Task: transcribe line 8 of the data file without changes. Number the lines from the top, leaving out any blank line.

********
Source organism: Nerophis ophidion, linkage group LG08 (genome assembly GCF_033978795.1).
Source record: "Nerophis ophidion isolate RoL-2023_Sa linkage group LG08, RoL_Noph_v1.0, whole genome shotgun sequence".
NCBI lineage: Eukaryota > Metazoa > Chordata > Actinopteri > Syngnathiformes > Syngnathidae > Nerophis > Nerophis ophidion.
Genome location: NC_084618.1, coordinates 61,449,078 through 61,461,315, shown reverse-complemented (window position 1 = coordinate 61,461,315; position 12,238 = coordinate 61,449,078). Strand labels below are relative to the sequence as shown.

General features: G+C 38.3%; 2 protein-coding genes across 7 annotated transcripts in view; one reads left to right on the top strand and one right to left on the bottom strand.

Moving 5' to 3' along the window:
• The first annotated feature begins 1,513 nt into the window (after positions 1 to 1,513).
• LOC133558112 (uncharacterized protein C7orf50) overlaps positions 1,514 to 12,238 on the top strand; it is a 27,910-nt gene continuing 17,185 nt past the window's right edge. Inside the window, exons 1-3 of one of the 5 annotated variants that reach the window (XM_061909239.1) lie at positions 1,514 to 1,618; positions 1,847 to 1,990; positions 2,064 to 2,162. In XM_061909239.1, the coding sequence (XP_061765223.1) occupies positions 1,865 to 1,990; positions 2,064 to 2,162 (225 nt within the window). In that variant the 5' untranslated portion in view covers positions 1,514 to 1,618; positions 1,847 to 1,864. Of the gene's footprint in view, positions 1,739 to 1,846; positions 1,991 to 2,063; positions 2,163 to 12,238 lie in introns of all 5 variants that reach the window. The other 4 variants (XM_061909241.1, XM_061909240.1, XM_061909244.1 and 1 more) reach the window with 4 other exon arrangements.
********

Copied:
• LOC133558112 (uncharacterized protein C7orf50) overlaps positions 1,514 to 12,238 on the top strand; it is a 27,910-nt gene continuing 17,185 nt past the window's right edge. Inside the window, exons 1-3 of one of the 5 annotated variants that reach the window (XM_061909239.1) lie at positions 1,514 to 1,618; positions 1,847 to 1,990; positions 2,064 to 2,162. In XM_061909239.1, the coding sequence (XP_061765223.1) occupies positions 1,865 to 1,990; positions 2,064 to 2,162 (225 nt within the window). In that variant the 5' untranslated portion in view covers positions 1,514 to 1,618; positions 1,847 to 1,864. Of the gene's footprint in view, positions 1,739 to 1,846; positions 1,991 to 2,063; positions 2,163 to 12,238 lie in introns of all 5 variants that reach the window. The other 4 variants (XM_061909241.1, XM_061909240.1, XM_061909244.1 and 1 more) reach the window with 4 other exon arrangements.